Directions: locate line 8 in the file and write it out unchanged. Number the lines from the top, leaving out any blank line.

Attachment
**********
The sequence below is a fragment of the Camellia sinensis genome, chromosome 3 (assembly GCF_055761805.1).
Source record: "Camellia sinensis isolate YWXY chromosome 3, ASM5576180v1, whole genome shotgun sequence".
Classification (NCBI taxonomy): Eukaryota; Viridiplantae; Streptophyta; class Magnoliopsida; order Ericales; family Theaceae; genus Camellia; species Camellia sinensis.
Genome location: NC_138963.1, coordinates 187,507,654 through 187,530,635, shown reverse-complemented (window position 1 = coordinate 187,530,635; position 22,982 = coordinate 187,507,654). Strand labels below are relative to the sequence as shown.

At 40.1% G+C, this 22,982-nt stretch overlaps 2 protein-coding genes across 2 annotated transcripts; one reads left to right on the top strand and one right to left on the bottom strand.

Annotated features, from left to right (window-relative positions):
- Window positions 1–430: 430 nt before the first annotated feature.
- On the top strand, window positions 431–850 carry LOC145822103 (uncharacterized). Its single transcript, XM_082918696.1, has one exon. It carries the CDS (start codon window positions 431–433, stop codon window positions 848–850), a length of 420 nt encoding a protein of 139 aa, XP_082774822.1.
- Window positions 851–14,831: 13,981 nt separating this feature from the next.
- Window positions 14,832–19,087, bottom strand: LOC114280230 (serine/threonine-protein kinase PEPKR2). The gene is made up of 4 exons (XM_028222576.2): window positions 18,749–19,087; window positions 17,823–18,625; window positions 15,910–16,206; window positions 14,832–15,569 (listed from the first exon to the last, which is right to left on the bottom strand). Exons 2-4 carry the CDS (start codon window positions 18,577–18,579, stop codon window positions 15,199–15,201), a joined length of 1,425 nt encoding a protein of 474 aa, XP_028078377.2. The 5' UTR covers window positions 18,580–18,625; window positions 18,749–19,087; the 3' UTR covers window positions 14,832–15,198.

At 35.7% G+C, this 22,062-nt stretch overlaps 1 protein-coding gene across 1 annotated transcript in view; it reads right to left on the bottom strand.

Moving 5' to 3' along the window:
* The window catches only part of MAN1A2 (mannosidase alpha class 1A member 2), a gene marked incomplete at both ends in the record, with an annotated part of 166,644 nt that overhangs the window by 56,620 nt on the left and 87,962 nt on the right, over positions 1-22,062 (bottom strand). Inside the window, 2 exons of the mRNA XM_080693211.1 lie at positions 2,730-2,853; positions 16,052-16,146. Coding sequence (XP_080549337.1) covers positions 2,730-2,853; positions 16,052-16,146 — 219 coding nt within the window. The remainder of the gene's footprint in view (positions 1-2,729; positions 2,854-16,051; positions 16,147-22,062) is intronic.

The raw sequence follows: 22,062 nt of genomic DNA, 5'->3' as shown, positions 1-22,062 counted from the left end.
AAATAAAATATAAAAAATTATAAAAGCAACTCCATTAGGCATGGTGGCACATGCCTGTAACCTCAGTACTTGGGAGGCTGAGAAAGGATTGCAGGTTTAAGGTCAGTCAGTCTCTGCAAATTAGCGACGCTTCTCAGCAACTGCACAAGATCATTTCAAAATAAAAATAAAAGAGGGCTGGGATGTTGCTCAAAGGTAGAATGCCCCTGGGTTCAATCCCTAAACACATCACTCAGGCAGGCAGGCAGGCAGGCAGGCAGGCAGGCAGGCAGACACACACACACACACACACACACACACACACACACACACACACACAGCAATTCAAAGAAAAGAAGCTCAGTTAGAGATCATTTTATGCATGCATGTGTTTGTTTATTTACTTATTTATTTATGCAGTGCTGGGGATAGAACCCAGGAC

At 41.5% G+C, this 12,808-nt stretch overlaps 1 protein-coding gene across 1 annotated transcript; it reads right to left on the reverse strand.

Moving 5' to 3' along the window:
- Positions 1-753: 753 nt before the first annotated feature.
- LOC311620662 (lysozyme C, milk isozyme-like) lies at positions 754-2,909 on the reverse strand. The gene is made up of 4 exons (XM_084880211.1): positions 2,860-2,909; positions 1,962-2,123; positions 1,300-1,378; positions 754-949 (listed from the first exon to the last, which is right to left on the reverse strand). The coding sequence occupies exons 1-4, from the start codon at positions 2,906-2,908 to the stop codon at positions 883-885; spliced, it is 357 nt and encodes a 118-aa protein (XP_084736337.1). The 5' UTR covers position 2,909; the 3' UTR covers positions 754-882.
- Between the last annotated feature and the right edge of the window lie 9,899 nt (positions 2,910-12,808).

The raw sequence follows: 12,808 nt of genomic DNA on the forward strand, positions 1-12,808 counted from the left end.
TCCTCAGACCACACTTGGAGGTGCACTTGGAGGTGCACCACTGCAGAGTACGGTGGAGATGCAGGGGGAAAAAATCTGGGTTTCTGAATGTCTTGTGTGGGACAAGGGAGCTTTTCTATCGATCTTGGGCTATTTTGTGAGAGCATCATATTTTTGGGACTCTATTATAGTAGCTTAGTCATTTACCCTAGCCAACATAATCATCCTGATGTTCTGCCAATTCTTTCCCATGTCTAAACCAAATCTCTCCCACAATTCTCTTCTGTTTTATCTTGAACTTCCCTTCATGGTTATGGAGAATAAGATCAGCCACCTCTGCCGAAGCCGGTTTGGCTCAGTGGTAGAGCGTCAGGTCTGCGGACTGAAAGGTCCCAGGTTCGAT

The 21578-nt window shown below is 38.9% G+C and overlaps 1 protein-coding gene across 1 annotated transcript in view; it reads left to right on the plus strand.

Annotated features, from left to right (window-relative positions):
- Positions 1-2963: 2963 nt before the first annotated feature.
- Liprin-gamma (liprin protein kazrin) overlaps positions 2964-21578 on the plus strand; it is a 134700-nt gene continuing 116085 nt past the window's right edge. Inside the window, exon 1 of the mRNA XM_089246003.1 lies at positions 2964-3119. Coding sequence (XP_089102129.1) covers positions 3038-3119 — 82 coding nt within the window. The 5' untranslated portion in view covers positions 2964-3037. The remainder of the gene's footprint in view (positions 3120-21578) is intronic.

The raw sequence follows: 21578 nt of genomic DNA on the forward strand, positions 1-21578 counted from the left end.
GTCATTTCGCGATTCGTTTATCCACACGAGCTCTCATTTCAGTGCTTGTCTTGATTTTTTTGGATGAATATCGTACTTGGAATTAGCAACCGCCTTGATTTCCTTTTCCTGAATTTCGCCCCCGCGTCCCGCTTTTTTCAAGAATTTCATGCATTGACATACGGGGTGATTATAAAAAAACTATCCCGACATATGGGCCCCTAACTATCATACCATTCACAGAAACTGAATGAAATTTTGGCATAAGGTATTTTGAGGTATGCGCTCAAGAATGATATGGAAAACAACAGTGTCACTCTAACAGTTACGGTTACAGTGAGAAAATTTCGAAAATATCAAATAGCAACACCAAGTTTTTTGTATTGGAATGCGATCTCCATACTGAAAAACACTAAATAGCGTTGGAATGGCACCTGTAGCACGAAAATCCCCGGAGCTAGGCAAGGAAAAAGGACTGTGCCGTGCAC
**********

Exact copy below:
- On the top strand, window positions 431–850 carry LOC145822103 (uncharacterized). Its single transcript, XM_082918696.1, has one exon. It carries the CDS (start codon window positions 431–433, stop codon window positions 848–850), a length of 420 nt encoding a protein of 139 aa, XP_082774822.1.